Some more pure schadenfreude for you on the ObamaCare front. Contributor at The Frying Pan and all around good liberal Matthew Fleischer had a guest post on the Los Angeles Times website on Tuesday bemoaning the fact that he lost his health insurance, and the new policy permitted under the law will raise his premium from $50 a month to $214. My apathy toward his plight is underwhelming.
Most young, middle-class Americans I know are happy that millions of previously uninsured people will receive free or heavily subsidized insurance under the Affordable Care Act.
We just didn’t realize that, unless we had health insurance at work, we’d be the ones paying for it.
Of course you didn’t, Matthew. When you gazed with awe and wonder upon your Savior as he spoke of fair shares and everybody having to sacrifice, you never thought for a moment that you might be the one on the losing end of this deal. Well, guess what? You bought it, you own it.
Supporters of Obamacare note that young people have been footing the bill for the older generation for decades through programs like Social Security and Medicare. You pay when you’re young and reap the benefits as you grow older.
Keep telling yourself that, Matthew. We’re about the same age, and if I ever get to retire Social Security isn’t part of my calculation. I’d suggest thinking along the same lines.
Both of those programs, however, are public, with no profit motive. They are both funded by payroll taxes, which, when I see them deducted every month, I don’t have to worry about them being funneled to the pockets of greedy insurance CEOs through creative accounting measures.
Government officials never act in their own self interest? Both of those programs are slush funds that politicians use to pay off cronies, like the unions that you love so much. Who, by the way, were some of ObamaCare’s most vocal backers before they realized that it was going to screw their members. Cute use of the Occupy rhetoric, though.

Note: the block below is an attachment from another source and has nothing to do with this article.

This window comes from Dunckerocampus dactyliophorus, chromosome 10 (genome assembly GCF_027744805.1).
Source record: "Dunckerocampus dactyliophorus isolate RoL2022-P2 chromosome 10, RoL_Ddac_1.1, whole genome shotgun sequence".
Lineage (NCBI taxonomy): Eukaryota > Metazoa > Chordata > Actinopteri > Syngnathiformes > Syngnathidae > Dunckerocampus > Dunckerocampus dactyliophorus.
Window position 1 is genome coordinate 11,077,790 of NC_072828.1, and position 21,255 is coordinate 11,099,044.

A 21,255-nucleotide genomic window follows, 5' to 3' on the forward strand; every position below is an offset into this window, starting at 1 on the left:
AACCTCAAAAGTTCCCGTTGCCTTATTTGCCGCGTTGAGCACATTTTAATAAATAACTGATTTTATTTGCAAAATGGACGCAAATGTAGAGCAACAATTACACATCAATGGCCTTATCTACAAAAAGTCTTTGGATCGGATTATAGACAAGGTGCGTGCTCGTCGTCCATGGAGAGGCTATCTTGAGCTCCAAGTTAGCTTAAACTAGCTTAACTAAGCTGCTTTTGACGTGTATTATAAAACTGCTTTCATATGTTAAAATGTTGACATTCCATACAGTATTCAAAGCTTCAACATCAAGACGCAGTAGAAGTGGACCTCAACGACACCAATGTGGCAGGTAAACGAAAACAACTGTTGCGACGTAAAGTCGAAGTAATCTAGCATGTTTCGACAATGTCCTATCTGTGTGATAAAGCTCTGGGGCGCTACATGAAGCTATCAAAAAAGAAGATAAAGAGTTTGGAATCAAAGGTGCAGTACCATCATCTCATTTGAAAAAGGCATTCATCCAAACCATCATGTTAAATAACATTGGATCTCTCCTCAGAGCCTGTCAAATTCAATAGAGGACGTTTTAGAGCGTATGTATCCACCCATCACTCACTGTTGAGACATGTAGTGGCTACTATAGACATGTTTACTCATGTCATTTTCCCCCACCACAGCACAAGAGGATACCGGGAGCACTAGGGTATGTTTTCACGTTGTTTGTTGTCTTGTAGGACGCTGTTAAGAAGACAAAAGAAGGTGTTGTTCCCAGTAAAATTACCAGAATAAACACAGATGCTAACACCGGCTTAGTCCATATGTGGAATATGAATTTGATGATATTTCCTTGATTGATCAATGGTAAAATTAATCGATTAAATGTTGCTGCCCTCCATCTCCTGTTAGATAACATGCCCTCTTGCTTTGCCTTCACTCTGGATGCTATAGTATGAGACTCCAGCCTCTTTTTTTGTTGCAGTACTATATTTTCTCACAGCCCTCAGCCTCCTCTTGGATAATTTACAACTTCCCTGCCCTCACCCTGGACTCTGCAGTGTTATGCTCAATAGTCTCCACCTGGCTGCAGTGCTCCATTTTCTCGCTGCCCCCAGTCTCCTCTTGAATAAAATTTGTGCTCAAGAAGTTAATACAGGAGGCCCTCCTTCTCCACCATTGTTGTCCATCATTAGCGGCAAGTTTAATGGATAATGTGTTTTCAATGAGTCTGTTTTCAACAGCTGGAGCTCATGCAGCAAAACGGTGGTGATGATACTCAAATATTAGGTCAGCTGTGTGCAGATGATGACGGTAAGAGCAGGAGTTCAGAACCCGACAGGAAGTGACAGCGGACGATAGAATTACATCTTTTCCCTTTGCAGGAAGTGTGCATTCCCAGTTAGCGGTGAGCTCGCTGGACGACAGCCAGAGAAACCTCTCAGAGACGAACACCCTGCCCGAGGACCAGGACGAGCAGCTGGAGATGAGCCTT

[Blah blah occupy blah blah 1% blah blah me.]
When Obamacare comes fully online, it will do wonders to provide healthcare for people who were not eligible for Medicaid but still could not afford health insurance. If this system is going to be sustainable, however, we’re going to need to find a way to get older and wealthier Americans to chip in more. Because, right now, it’s young, middle-class people just outside the subsidy range who are biting the bullet. Young, middle-class people who already bore the highest toll in the recent financial collapse, who have seen our wages sliced and our job prospects dwindle.
You can only ride our backs for so long before we’re going to tell you enough is enough.
Matthew, where is your compassion? You talk about how wonderful ObamaCare is, yet you aren’t willing to contribute to the perfect society that you so obviously desire. One might almost get the impression that you only believe this stuff because it’s hip and makes you feel good about yourself. Like you’re trying to impress a bunch of trendy Southern California progressives without actually walking the walk. You’re better than that, aren’t you?
Boxer, you’re going to have to work harder. It’s your time to pay your fair share.